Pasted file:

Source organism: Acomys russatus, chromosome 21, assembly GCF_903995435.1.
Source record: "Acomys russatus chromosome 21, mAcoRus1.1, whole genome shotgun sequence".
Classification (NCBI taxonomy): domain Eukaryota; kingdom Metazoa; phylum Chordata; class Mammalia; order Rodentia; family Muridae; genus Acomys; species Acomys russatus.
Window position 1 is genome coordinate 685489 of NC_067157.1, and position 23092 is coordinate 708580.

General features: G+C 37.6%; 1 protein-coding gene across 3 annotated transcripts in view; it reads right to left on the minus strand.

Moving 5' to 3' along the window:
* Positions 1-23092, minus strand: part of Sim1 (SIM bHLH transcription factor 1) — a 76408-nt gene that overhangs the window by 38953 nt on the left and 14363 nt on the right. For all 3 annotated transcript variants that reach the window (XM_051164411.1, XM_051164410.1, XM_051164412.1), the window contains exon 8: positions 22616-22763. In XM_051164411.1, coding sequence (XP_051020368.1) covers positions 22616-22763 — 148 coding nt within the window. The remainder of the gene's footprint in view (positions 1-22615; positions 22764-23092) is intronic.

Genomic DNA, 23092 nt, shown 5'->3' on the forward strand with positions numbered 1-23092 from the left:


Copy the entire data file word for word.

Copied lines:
Source organism: Acomys russatus, chromosome 21, assembly GCF_903995435.1.
Source record: "Acomys russatus chromosome 21, mAcoRus1.1, whole genome shotgun sequence".
Classification (NCBI taxonomy): domain Eukaryota; kingdom Metazoa; phylum Chordata; class Mammalia; order Rodentia; family Muridae; genus Acomys; species Acomys russatus.
Window position 1 is genome coordinate 685489 of NC_067157.1, and position 23092 is coordinate 708580.

General features: G+C 37.6%; 1 protein-coding gene across 3 annotated transcripts in view; it reads right to left on the minus strand.

Moving 5' to 3' along the window:
* Positions 1-23092, minus strand: part of Sim1 (SIM bHLH transcription factor 1) — a 76408-nt gene that overhangs the window by 38953 nt on the left and 14363 nt on the right. For all 3 annotated transcript variants that reach the window (XM_051164411.1, XM_051164410.1, XM_051164412.1), the window contains exon 8: positions 22616-22763. In XM_051164411.1, coding sequence (XP_051020368.1) covers positions 22616-22763 — 148 coding nt within the window. The remainder of the gene's footprint in view (positions 1-22615; positions 22764-23092) is intronic.

Genomic DNA, 23092 nt, shown 5'->3' on the forward strand with positions numbered 1-23092 from the left: